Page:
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Rocks from Reefs Metamorphic Rocks The Rock Cycle

How Rocks Form - Classifying Rocks
Geologists classify rocks into three major groups: igneous rock, sedimentary rock, and metamorphic rock.

Before you read, preview the red headings. In a graphic organizer like the one below, ask a what or how question for each heading. As you read, write answers to your questions. Question Answer What does a rock’s color tell you? It can provide clues about the rock’s mineral and chemical composition. How do geologists describe a rock’s texture? Geologists use terms based on the size, shape, and patterns of the grains.

End of Section: Classifying Rocks

Classifying Igneous Rocks
Igneous rocks are classified according to their origin, texture, and mineral composition.

Mineral Mixture - Igneous Rocks
Granite is a mixture of light-colored minerals, such as feldspar and quartz, and dark-colored minerals, including hornblende and different types of mica. But granite can vary in mineral composition. This affects its color and texture. Study the circle graph and then answer the questions.

Mineral Mixture - Igneous Rocks Reading Graphs:
What mineral is most abundant in granite? Feldspar

Mineral Mixture - Igneous Rocks Reading Graphs:
About what percentage of granite is made up of dark minerals? 10%

Mineral Mixture - Igneous Rocks 100% - (35% + 10%) = 55% Calculating:
If the amount of quartz increases to 35 percent and the amount of dark-colored minerals stays the same, what percentage of the granite will be made up of feldspar? 100% - (35% + 10%) = 55%

Mineral Mixture - Igneous Rocks Predicting:
How would the color of the granite change if it contained less feldspar and more mica and hornblende? The overall color would be darker.

Identifying Main Ideas
- Igneous Rocks Identifying Main Ideas As you read the section “Classifying Igneous Rocks,” write the main idea in a graphic organizer like the one below. Then write three supporting details. The supporting details further explain the main idea. Main Idea Igneous rocks are classified by origin, texture, and composition. Detail Detail Detail Extrusive rock forms from lava on the surface; intrusive rock forms from magma from beneath the surface. Intrusive rocks have larger crystals than extrusive rocks because they cool more slowly. High-silica rocks are light colored; low-silica rocks are dark colored.

End of Section: Igneous Rocks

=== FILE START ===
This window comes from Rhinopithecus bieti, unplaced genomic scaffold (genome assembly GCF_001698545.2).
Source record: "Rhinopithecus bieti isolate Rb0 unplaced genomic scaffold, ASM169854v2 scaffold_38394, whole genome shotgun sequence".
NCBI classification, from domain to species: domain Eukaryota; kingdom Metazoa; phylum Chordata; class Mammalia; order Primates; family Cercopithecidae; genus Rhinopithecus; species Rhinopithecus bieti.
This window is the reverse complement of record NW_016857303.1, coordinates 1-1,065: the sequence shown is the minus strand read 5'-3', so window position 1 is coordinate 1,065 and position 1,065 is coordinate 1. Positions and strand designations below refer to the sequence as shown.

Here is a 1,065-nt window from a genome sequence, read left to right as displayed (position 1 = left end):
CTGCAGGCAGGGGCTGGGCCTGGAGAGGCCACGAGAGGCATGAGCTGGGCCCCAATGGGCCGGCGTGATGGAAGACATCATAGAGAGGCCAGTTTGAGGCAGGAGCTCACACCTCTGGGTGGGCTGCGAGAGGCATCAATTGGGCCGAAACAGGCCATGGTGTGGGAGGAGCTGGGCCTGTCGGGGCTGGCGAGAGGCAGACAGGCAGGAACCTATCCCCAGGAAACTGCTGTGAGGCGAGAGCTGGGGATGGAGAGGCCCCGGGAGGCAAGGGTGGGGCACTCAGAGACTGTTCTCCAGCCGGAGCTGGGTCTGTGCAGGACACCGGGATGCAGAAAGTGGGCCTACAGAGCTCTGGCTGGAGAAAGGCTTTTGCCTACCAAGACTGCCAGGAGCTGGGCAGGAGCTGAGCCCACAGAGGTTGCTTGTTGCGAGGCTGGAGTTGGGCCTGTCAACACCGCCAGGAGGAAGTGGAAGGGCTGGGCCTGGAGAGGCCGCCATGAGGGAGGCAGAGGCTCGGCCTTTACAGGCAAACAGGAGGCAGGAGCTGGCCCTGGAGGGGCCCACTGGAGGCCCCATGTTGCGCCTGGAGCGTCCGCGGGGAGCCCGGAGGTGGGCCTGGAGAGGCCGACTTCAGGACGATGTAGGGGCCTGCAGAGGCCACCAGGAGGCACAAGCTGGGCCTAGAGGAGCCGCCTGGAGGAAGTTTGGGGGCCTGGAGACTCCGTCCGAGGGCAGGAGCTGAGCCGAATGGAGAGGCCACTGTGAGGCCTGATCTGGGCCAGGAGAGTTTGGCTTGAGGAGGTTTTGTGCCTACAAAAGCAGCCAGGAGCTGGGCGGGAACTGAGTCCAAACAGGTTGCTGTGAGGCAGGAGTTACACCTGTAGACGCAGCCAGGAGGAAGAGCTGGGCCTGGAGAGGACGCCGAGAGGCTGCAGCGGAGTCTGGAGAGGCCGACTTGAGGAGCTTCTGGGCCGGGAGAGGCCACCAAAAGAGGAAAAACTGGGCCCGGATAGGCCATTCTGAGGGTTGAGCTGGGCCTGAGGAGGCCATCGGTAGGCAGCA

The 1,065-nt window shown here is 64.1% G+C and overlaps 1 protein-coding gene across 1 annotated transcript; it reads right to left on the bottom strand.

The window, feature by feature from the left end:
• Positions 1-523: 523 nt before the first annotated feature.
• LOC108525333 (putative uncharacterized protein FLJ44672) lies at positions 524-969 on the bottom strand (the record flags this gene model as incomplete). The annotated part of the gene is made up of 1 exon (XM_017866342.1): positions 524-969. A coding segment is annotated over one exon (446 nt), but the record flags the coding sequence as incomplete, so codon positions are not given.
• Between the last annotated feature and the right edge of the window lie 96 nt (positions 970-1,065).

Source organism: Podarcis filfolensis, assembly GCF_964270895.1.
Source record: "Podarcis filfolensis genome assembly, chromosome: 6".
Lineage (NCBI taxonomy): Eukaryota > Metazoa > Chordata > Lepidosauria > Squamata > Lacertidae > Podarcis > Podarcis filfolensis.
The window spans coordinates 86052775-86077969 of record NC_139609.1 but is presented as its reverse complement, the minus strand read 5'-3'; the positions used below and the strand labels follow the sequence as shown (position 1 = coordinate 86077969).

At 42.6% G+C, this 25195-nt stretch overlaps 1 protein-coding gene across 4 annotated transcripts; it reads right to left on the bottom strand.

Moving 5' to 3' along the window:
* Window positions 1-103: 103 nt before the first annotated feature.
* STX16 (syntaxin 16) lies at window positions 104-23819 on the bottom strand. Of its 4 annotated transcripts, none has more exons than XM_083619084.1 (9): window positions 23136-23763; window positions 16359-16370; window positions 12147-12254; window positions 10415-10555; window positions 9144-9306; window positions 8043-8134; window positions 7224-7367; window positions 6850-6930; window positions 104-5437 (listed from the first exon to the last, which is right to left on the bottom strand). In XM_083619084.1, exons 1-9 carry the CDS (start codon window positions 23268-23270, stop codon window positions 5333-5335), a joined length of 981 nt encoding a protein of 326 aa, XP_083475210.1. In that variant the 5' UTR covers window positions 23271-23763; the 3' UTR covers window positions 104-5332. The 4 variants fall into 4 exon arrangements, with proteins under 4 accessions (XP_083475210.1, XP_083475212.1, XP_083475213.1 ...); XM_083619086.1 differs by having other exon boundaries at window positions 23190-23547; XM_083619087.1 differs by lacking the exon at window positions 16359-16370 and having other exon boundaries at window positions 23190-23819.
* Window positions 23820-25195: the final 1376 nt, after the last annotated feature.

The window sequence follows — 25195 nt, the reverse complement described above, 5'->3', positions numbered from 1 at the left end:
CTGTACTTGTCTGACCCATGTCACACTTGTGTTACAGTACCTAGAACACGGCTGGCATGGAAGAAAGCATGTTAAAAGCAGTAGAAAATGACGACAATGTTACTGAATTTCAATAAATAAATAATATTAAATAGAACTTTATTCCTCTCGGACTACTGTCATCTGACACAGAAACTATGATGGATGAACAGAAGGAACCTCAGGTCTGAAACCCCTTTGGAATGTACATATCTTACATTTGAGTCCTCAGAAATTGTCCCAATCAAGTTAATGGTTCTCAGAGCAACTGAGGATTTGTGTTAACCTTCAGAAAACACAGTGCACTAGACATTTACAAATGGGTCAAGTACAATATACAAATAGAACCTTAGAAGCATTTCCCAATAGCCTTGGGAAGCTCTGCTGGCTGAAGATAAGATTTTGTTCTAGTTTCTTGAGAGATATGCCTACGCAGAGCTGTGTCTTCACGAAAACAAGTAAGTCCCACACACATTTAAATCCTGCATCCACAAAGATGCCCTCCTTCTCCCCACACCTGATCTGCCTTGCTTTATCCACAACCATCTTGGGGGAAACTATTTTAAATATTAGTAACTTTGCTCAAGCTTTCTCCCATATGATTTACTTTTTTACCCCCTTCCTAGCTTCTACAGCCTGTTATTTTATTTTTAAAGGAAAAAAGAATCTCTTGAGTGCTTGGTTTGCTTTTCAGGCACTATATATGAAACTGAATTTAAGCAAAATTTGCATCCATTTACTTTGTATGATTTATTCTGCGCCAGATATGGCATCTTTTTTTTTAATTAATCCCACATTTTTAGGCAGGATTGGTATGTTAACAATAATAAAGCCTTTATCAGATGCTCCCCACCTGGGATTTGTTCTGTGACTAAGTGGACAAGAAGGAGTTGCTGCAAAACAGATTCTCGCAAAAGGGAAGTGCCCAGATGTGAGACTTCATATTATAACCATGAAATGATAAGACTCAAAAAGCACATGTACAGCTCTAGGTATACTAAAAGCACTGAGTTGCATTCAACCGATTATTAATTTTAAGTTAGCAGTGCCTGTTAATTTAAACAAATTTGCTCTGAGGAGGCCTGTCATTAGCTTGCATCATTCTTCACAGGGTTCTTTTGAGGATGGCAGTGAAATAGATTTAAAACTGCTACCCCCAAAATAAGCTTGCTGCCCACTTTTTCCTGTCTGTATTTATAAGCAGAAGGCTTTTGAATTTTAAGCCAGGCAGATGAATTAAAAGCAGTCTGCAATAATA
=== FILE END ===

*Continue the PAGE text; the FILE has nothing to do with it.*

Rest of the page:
From Sediment to Rock - Sedimentary Rocks
Most sedimentary rocks are formed through a series of processes: erosion, deposition, compaction, and cementation.

Outlining - Sedimentary Rocks
As you read, make an outline about sedimentary rocks. Use the red headings for the main topics and the blue headings for the subtopics. From Sediment to Rock Erosion Deposition Compaction Cementation Types of Sedimentary Rock Clastic Rocks Organic Rocks Chemical Rocks Uses of Sedimentary Rocks Building Materials Tools

End of Section: Sedimentary Rocks

Using Prior Knowledge - Rocks From Reefs
Before you read, look at the section headings and visuals to see what this section is about. Then write what you know about coral reefs in a graphic organizer like the one below. As you read, write what you learn. What You Know Coral reefs grow in the oceans. Florida has coral reefs. Oceans used to be where there is dry land now. What You Learned Coral animals cannot live below 40 meters. In the United States, only the coasts of Florida and Hawaii have coral reefs. Some limestone deposits on land formed from ancient reefs.

More on Coral Landforms
- Rocks From Reefs More on Coral Landforms Click the PHSchool.com button for an activity about coral landforms.

End of Section: Rocks From Reefs

Previewing Visuals - Metamorphic Rocks
Before you read, preview Figure 17. Then write two questions that you have about metamorphic rocks in a graphic organizer like the one below. As you read, answer your questions. Previewing Q. Why do the crystals in gneiss line up in bands? A. Gneiss is a type of metamorphic rock that is foliated—the crystals are flattened to form parallel lines. Q. How does quartzite form from sandstone? A. High temperature and pressure on the minerals in sandstone cause them to be changed into minerals that make up quartzite.

End of Section: Metamorphic Rocks

A Cycle of Many Pathways
- The Rock Cycle A Cycle of Many Pathways Forces deep inside Earth and at the surface produce a slow cycle that builds, destroys, and changes the rocks in the crust.

Rock Cycle Activity - The Rock Cycle
Click the Active Art button to open a browser window and access Active Art about the rock cycle.

Sequencing - The Rock Cycle
As you read, make a cycle diagram that shows stages in the rock cycle. Write each stage of the rock cycle in a separate circle in your diagram. Metamorphic Igneous Sedimentary

End of Section: The Rock Cycle

Graphic Organizer Igneous Metamorphic Extrusive Organic Chemical
Foliated

End of Section: Graphic Organizer